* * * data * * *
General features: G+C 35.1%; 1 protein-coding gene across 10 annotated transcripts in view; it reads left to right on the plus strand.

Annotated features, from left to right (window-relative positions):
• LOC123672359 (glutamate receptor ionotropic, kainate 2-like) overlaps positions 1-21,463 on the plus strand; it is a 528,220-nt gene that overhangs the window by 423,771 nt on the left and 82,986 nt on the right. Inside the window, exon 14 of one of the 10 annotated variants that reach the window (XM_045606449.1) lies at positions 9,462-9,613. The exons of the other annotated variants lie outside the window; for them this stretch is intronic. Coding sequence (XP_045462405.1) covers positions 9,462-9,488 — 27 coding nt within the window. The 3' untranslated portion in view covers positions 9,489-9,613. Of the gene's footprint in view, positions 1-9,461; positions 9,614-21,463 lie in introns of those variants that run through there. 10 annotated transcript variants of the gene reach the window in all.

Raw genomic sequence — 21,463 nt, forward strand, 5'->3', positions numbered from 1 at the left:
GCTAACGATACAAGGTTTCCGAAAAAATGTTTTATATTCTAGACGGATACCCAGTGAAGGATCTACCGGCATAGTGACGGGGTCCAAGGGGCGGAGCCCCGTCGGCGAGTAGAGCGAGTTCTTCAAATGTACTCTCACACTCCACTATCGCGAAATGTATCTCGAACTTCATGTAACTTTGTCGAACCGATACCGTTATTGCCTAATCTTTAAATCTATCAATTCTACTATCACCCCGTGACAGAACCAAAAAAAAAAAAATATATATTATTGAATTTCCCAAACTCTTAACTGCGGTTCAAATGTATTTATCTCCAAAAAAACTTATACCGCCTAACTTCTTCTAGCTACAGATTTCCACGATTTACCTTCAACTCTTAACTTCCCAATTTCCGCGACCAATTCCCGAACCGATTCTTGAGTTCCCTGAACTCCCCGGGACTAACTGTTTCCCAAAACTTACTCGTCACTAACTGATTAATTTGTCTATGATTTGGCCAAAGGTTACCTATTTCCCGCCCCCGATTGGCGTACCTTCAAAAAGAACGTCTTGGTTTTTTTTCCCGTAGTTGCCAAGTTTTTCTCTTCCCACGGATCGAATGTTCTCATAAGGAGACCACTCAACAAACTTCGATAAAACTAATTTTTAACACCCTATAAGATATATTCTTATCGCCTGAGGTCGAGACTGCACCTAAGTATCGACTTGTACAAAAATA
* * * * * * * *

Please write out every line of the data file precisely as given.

General features: G+C 35.1%; 1 protein-coding gene across 10 annotated transcripts in view; it reads left to right on the plus strand.

Annotated features, from left to right (window-relative positions):
• LOC123672359 (glutamate receptor ionotropic, kainate 2-like) overlaps positions 1-21,463 on the plus strand; it is a 528,220-nt gene that overhangs the window by 423,771 nt on the left and 82,986 nt on the right. Inside the window, exon 14 of one of the 10 annotated variants that reach the window (XM_045606449.1) lies at positions 9,462-9,613. The exons of the other annotated variants lie outside the window; for them this stretch is intronic. Coding sequence (XP_045462405.1) covers positions 9,462-9,488 — 27 coding nt within the window. The 3' untranslated portion in view covers positions 9,489-9,613. Of the gene's footprint in view, positions 1-9,461; positions 9,614-21,463 lie in introns of those variants that run through there. 10 annotated transcript variants of the gene reach the window in all.

Raw genomic sequence — 21,463 nt, forward strand, 5'->3', positions numbered from 1 at the left:
GCTAACGATACAAGGTTTCCGAAAAAATGTTTTATATTCTAGACGGATACCCAGTGAAGGATCTACCGGCATAGTGACGGGGTCCAAGGGGCGGAGCCCCGTCGGCGAGTAGAGCGAGTTCTTCAAATGTACTCTCACACTCCACTATCGCGAAATGTATCTCGAACTTCATGTAACTTTGTCGAACCGATACCGTTATTGCCTAATCTTTAAATCTATCAATTCTACTATCACCCCGTGACAGAACCAAAAAAAAAAAAATATATATTATTGAATTTCCCAAACTCTTAACTGCGGTTCAAATGTATTTATCTCCAAAAAAACTTATACCGCCTAACTTCTTCTAGCTACAGATTTCCACGATTTACCTTCAACTCTTAACTTCCCAATTTCCGCGACCAATTCCCGAACCGATTCTTGAGTTCCCTGAACTCCCCGGGACTAACTGTTTCCCAAAACTTACTCGTCACTAACTGATTAATTTGTCTATGATTTGGCCAAAGGTTACCTATTTCCCGCCCCCGATTGGCGTACCTTCAAAAAGAACGTCTTGGTTTTTTTTCCCGTAGTTGCCAAGTTTTTCTCTTCCCACGGATCGAATGTTCTCATAAGGAGACCACTCAACAAACTTCGATAAAACTAATTTTTAACACCCTATAAGATATATTCTTATCGCCTGAGGTCGAGACTGCACCTAAGTATCGACTTGTACAAAAATA